(Pictured: Gary Black (l) and John Calamos)
One of the legacies of the financial crisis is that many investors are looking to have greater surety of investment outcomes and limit their downside risk. While new products have been built to satisfy this demand, many well-established strategies are also coming to the fore. One of these involves the use of convertible notes in equity portfolios.
Calamos Investments, a US-based global equity manager which has recently been introduced to Australian institutional investors, has been specializing in investing in convertible notes since its inception in the 1970s. In fact, the founder, John P. Calamos, is scheduled to visit Australia this week to speak with potential clients and advisors.
Over the years the firm has morphed into a traditional global equity manager but it has retained its heritage in convertible notes as a value-add for investors, especially, but not solely, those who are more risk averse.
The firm, which manages a total of US$26.6 billion, now has a range of equities strategies, including an emerging markets capability, that can be dialled up or down the risk spectrum through the use of convertibles and with concentrated or more standard portfolios.
Three Calamos executives were also in Australia last week: Gary Black, the global co-CIO; Nicholas Niziolek, the co-head of international research and a co-portfolio manager; and Craig Mauri, senior v.p in global institutional services. They were ushered around town by their new third-party marketing firm, Axius Partners, which is run by John Maragiannis and George Giovas.
Black says the four main points of differentiation for the firm which give it an edge over other international equity managers are: its marriage of top-down and bottom-up processes; the fact that portfolio managers and researchers are charged to look across the capital structure of companies they invest in; the team management approach; and the mix of high-conviction and low-volatility strategies, all of a growth orientation.
Calamos is, itself, going through a strong growth phase. Apart from the appointment of Axius to represent it here, it is also in the process of expanding its London office, which include three-five new investment professionals, and this will likely be followed by a Hong Kong office. The non-US team has gone from five to 13 in the past 18 months, with the total headcount of investment staff increasing by 20 to 78 during that time. The firm is based in Naperville, Illinois, which is about 45km from Chicago.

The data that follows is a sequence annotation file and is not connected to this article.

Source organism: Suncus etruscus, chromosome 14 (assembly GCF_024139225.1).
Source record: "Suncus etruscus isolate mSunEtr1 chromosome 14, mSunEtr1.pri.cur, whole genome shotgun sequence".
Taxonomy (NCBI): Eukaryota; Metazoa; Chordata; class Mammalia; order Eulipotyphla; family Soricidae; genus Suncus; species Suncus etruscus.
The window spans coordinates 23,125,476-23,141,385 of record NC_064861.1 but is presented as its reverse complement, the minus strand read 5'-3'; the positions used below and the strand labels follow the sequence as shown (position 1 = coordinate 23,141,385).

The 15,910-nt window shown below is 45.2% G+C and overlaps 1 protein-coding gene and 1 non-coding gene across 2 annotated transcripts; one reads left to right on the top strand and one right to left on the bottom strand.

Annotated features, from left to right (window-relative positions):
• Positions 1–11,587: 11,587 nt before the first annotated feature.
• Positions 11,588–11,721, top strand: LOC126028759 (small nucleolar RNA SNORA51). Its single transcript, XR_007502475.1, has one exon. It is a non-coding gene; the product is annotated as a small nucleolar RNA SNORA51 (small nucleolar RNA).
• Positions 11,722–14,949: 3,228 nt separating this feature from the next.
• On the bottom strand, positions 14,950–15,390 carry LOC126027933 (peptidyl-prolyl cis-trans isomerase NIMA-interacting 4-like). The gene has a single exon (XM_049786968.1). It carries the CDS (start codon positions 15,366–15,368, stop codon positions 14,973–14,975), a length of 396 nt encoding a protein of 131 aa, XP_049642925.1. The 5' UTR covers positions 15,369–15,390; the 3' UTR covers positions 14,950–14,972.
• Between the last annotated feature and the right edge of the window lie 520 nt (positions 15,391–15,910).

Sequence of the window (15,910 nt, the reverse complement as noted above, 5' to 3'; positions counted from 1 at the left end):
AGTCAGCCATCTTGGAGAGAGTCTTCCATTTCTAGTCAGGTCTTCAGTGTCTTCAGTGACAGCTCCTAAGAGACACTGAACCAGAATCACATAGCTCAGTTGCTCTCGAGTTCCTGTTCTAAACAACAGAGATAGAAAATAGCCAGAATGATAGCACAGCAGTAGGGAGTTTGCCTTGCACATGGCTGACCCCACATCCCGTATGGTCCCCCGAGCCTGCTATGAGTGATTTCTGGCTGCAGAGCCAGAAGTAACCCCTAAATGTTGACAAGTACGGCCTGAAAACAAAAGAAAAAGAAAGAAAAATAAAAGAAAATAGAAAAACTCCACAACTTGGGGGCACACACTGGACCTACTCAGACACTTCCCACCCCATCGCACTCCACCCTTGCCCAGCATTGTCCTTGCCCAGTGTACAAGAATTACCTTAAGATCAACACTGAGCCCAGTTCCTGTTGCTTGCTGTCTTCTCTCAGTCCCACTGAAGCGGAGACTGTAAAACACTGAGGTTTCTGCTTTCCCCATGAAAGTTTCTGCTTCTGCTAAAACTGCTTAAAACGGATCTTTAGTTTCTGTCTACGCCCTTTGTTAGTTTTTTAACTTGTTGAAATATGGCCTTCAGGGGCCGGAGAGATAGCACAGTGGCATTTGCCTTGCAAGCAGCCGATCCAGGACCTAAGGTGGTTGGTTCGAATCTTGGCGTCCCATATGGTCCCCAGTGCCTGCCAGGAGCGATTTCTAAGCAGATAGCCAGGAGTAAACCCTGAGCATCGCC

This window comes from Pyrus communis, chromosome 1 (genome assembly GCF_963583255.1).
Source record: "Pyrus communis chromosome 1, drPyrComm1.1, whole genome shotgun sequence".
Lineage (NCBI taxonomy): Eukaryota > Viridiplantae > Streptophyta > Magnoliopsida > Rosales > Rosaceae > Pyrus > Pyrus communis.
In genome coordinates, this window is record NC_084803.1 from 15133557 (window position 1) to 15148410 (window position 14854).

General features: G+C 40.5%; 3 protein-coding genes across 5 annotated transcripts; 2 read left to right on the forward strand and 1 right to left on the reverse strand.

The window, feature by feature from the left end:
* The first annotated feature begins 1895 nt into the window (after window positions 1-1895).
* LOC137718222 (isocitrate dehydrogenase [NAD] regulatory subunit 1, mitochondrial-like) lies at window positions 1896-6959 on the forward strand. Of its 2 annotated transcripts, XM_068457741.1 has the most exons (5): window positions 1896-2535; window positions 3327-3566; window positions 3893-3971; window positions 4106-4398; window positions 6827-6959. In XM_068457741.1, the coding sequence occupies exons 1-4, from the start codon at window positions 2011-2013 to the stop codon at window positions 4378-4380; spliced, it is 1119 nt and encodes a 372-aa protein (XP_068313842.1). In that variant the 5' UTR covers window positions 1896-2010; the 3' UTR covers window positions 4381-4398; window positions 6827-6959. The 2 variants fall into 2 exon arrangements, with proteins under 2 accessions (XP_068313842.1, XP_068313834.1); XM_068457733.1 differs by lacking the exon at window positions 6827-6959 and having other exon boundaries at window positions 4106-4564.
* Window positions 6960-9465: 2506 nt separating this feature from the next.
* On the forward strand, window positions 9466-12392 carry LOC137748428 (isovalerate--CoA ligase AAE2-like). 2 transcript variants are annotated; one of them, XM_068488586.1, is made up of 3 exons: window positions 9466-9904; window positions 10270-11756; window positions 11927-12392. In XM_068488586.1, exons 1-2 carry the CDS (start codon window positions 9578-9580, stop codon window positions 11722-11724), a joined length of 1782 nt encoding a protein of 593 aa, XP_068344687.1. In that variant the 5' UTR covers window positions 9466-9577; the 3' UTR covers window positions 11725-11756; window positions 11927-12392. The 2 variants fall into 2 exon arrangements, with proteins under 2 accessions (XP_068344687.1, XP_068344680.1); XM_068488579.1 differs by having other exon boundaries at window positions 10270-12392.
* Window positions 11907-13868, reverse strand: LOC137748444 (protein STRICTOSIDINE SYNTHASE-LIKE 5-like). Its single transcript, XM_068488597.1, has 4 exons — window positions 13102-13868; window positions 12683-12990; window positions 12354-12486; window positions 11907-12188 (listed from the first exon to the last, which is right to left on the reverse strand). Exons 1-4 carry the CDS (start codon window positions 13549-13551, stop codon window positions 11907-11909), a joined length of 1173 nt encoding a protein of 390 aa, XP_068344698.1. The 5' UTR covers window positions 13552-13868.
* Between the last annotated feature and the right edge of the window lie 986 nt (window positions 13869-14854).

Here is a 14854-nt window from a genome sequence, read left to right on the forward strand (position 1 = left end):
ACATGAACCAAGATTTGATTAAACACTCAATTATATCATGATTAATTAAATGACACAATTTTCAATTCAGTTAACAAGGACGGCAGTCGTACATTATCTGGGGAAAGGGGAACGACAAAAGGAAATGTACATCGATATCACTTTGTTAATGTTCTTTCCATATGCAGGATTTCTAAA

Maragiannis says that three products which Axius is concentrating on for the Australian market are emerging market equities, global equities growth and the lower-volatility global opportunities, which includes convertibles. The global equities growth portfolio is managed to the ACWI benchmark, including 12 per cent emerging markets.
The addition of convertible notes to an equities portfolio provides interesting new characteristics. Not only can the manager typically reduce volatility due to the coupons being paid by the notes, it can also arbitrage across the capital structure of the stocks, using its specialist knowledge.
The low interest rate environment in most countries has meant that convertible note issuance has been at low levels in the past few years, but this will likely change as US rates head back towards normal, followed by the rest of the world. Companies will typically be paying 2-3 percentage points above normal corporate debt rates to access this market, so in a low-rates environment they would usually prefer to issue standard debt instruments.
The emerging markets portfolios have been Calamos’s best-performing funds over the past five years. Niziolek says that the downside protection from the convertibles and the firm’s country selection calls have paid off. It’s two main leanings in country selection for these portfolios are Mexico and the Philippines. It also remains positive about China.